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Local Editorials

City upgrades transparency

Technological upgrades will allow the Rock Falls City Council to rebroadcast meetings that it already broadcasts live on its public access channel. We salute the city for its commitment to transparency.

When Sauk Valley Media observes governments that don’t abide by transparency laws, we report the infractions in news stories and elaborate on our Opinion page.

Obedience to the Illinois Open Meetings Act and the Illinois Freedom of Information Act, after all, is not optional.

Those laws are meant to ensure that governmental business is conducted in the open, where citizens can listen to the formulation of government policies, see how their tax dollars are spent, and gain access to public records.

Therefore, we think it’s noteworthy when a unit of government goes above and beyond the law in opening its activities to public scrutiny.

The Rock Falls City Council is one of those governments.

For more than 4 years, the city of Rock Falls has broadcast its City Council meetings on the Comcast cable system’s Channel 5.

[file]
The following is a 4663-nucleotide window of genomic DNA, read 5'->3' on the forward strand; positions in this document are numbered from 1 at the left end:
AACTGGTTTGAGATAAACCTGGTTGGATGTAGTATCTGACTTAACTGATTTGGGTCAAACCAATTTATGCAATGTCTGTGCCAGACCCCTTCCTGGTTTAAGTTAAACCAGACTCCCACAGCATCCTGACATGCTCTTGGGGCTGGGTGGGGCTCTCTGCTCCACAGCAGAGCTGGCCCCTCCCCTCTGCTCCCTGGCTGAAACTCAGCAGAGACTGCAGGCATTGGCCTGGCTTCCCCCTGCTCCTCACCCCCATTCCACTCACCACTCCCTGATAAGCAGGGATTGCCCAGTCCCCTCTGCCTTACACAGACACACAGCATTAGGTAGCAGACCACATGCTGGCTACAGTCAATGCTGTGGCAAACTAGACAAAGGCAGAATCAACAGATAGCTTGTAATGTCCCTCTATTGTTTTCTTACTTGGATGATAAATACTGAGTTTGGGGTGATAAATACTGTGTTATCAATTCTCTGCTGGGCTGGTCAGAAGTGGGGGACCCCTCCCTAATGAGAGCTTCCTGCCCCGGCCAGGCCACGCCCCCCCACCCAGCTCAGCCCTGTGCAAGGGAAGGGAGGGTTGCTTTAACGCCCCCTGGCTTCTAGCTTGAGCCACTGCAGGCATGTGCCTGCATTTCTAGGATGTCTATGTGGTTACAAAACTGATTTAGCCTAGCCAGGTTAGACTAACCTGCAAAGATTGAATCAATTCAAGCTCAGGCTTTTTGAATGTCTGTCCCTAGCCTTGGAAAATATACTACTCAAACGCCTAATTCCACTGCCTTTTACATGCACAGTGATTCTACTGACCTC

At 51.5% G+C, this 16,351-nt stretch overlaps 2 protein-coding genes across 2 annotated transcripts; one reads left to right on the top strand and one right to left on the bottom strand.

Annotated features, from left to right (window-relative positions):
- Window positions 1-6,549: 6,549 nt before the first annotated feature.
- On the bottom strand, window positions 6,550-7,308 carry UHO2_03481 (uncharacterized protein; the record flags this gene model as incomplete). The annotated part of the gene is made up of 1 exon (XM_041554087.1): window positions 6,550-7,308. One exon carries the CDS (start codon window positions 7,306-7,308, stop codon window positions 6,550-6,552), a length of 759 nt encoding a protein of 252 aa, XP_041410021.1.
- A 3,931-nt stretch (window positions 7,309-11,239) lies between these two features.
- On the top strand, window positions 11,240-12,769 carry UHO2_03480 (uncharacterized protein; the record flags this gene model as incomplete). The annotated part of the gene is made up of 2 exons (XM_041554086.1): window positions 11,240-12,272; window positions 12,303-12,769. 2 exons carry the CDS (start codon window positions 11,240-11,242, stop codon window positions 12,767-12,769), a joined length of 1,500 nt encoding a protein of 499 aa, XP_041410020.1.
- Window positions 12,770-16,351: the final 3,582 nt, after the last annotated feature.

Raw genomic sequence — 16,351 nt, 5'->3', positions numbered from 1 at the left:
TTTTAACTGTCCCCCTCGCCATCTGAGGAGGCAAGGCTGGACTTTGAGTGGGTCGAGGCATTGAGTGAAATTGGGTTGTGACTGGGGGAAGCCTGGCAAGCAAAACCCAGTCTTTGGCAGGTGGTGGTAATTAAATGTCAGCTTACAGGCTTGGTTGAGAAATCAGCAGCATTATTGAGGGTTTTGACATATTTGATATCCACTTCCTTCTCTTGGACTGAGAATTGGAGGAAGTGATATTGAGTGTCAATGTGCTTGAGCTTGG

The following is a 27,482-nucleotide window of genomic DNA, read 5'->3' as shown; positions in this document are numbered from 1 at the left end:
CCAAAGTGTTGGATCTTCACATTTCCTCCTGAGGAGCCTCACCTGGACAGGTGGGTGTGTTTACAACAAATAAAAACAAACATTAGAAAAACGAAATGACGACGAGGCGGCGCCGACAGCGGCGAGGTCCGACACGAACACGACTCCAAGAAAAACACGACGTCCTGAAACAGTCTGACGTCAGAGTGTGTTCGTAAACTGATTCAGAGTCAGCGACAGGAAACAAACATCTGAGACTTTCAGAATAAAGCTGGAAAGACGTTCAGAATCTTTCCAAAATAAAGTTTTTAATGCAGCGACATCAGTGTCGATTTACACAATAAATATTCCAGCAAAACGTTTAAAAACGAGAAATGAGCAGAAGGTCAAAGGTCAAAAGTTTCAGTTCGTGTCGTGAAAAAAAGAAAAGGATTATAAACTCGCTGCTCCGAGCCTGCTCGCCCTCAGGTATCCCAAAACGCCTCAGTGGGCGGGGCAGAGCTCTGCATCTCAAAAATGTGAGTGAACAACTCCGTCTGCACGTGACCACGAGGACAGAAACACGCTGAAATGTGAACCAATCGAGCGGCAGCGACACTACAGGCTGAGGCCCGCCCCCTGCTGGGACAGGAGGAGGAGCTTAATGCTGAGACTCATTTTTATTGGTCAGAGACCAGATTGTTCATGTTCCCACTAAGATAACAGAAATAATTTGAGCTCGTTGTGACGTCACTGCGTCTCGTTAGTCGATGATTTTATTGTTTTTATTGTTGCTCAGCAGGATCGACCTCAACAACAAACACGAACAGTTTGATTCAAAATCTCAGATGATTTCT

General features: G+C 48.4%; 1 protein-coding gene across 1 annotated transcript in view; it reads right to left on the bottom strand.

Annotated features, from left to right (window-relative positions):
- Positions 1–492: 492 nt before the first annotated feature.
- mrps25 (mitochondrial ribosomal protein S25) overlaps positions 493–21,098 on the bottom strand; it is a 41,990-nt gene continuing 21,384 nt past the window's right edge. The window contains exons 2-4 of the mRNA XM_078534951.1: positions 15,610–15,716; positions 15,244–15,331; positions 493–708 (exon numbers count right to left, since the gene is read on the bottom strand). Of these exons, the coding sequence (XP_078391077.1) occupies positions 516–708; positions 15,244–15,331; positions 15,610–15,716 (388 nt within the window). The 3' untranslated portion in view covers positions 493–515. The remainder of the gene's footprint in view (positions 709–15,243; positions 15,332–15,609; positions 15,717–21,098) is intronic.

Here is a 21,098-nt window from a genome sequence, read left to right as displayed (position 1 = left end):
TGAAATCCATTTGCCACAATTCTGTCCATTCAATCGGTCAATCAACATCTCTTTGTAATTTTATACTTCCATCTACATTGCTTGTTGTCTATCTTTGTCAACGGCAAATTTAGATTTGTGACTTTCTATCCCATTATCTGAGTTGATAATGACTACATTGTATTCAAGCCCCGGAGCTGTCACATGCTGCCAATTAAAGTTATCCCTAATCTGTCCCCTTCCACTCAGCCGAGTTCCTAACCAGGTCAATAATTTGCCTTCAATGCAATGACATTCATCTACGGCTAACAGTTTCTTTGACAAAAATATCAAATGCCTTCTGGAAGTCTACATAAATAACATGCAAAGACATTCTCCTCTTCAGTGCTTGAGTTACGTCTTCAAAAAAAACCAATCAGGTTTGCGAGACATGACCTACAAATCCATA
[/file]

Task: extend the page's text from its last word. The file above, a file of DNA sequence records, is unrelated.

Because of that decision, residents don’t have to attend meetings in person to watch the proceedings. They can tune in Channel 5, Rock Falls’ public access channel, at 6:30 p.m. on the first and third Tuesdays of the month and watch Mayor David Blanton, City Clerk Bill Wescott, City Administrator Robbin Blackert, and council members in action.

Rock Falls is the only government we know of in the region that broadcasts its meetings live. While officials do not know how many people watch on TV, the city deserves credit for its commitment to transparency.

That commitment is about to become stronger.

This week, council members agreed to upgrade the equipment used for the public access channel. A new camera, recorder, computer software and hardware, and other items will be bought.

The new technology will allow the city to record live broadcasts of its meetings so they can be rebroadcast. It’s possible that city department heads will record public service announcements as well.

City residents who want to keep an eye on their government will have an even wider opportunity to do so.

The minimal cost – $5,055 – will be borne by Comcast customers who will pay an extra 16 cents a month for 12 months, starting May 1. That amounts to a total of only $1.92 per customer – basically pocket change.

We salute the city of Rock Falls and its leaders for their extra efforts to achieve transparency in government.

We urge other cities to follow Rock Falls’ example.

And we urge Rock Falls residents to tune in.

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